Savor the Spectacle of the MLB All-Star Game

Will Leitch writes Will's World, a column appearing in each issue of Sporting News. ↵

↵A natural part of growing older is realizing how silly your childhood passions turned out to be. Teenage Mutant Ninja Turtles, Vanilla Ice and Saved by the Bell, alas, are lame. My sister, living a perfectly happy adult life in San Francisco , wouldn’t admit, at 29, that she once had a New Kids On The Block bedspread, even if you waterboarded her. We enjoy simple pleasures when we are young because when we are young, we are stupid and have no taste. ↵

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↵But we can take growing up too far. Sometimes we segue so far into adulthood that we forget the purity of shiny colors, surreal landscapes, dogs and cats living together. We look behind the curtain rather than just absorbing with giddiness what’s in front of us. ↵

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↵When I was a child, my favorite event was the Major League Baseball All-Star Game. It was a kaleidoscope of crazy visions for a 10-year-old. Ozzie Smith batting against Roger Clemens? Tony Gwynn and Dale Murphy in the same outfield? Cal Ripken shaking hands with Dwight Gooden before the game? Yes, please! The All-Star Game unites the gods in one location, at one time, in a way that’s breathtaking for a young fan. It was like when Daffy Duck and Donald Duck played a piano duet , or a comic book in which Batman and Spider-Man joined forces. It blew my mind. Still does. ↵

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↵Sure, in a theoretical sense, interleague play and player movement have diluted the novelty of the All-Star Game . But that’s just a theoretical thing you bring up as a data point for whatever agenda you have rather than an actual reason not to watch the All-Star Game. Sure, it doesn’t really mean anything, it’s just an exhibition game, the home-field advantage for the World Series thing is pointless. So what? It’s a game where you just watch the greatest baseball players in the world play for four hours. You know, that’s enough. ↵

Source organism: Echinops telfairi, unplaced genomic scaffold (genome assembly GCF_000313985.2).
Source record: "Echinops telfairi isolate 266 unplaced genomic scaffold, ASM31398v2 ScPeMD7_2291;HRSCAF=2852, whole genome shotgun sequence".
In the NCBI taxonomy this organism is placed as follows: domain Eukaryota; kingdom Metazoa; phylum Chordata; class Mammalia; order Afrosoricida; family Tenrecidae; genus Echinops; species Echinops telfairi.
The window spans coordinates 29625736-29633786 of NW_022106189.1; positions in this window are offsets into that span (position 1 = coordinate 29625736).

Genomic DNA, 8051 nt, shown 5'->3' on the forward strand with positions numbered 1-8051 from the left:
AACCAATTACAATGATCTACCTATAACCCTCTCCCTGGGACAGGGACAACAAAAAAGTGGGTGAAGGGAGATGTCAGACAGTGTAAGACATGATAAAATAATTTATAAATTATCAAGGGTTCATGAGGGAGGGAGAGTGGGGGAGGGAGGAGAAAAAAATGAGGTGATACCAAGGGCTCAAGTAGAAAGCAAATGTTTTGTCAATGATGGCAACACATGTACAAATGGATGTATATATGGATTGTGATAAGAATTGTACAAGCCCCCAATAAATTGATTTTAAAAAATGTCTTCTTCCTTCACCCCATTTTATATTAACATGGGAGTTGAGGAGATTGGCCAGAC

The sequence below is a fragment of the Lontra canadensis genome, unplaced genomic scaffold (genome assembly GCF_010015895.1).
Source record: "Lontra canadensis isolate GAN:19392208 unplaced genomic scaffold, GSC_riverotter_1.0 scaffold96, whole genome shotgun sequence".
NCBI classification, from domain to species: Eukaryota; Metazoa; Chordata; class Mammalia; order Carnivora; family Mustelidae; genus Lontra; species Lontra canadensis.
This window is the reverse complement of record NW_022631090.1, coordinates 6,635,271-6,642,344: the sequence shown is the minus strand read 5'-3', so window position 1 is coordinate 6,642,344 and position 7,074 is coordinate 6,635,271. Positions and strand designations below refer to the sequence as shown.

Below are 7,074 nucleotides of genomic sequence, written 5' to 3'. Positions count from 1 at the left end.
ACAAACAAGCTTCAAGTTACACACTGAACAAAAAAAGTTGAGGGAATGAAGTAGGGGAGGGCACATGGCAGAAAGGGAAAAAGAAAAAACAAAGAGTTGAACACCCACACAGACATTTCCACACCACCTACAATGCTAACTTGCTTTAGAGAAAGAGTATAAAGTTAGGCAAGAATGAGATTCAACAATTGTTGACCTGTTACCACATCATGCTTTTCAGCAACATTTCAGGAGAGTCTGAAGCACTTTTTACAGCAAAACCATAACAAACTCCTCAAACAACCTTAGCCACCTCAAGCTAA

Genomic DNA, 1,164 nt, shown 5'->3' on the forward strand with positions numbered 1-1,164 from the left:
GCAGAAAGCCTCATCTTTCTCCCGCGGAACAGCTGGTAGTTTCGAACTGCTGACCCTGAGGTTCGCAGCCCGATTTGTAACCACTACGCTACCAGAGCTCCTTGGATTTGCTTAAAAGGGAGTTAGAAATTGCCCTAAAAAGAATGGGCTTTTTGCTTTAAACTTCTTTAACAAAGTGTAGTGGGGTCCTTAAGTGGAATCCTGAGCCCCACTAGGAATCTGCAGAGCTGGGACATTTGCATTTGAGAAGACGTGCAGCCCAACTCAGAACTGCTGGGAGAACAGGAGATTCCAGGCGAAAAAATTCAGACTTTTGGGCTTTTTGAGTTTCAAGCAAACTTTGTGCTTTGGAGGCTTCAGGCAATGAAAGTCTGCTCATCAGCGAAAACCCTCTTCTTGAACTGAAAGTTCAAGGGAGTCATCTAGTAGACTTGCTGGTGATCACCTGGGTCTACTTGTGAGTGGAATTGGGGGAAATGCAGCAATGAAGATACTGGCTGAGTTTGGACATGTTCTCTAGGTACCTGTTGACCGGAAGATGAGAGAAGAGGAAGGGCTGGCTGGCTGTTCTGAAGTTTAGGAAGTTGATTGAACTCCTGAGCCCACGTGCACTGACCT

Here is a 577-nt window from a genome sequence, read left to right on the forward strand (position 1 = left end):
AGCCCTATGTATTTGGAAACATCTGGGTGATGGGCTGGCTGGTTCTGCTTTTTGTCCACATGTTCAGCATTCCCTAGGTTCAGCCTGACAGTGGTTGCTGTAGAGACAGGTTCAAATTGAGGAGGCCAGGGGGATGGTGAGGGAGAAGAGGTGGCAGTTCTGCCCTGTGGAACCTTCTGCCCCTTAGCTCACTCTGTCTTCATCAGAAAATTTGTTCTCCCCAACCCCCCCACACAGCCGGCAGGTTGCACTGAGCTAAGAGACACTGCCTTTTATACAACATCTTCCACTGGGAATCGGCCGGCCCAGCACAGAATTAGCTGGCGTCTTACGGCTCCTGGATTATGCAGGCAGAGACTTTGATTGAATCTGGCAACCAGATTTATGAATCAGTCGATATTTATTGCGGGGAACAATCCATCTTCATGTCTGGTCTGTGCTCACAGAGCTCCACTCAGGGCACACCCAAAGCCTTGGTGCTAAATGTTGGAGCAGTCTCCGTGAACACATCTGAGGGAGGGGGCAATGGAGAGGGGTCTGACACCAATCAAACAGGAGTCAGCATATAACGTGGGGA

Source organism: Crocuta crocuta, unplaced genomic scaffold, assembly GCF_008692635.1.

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↵I say this because, for the first time, I’m attending the All-Star Game. It’s in St. Louis, my father is turning 60, and it’s pretty much the ideal gift. The game’s rampant substitutions will do a number on my scorebook, but I’m going to sit there wearing a Cardinals jersey and maybe a foam finger and a pinwheel hat, staring in awe. Baseball’s ↵All-Star Game is the only one that matters precisely because baseball is a sport that cannot be altered dramatically if the players don’t care, unlike basketball and football. Baseball is just baseball, and it’s a sport that focuses on the individual in a way perfect for the All-Star Game. Tim Lincecum against Derek Jeter? Albert Pujols vs. Roy Halladay? Yes, please! ↵

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↵As a thinking adult, there is much about the All-Star Game that annoys me. Baseball rarely is at its best when it’s trying to put on its fancy Sunday clothes . Inevitably, something embarrassing will happen, and we’ll have to go through this whole “What’s happening ↵to baseball?” business we go through every month or so. It happens. ↵

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↵Listen, I know everyone likes to beat up on baseball : It’s the old man’s game, Bud Selig looks bad in a suit, steroids, labor woes, blah blah blah, let’s all point and laugh. But c’mon, man: It’s the All-Star Game! Look at all the different uniforms! Everybody’s all in the same place! What more do you people want? If you can’t appreciate it, you need to get back in touch with your inner child. Give him a call . He’ll show you the baseball cards he has flapping in the spokes of his bicycle. ↵

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↵This story first appeared in the July 6 edition of Sporting News magazine. If you are not receiving the magazine, subscribe today, or pick up a copy, available at most Barnes & Noble, Borders and Hudson Retail outlets. ↵

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This post originally appeared on the Sporting Blog. For more, see The Sporting Blog Archives.

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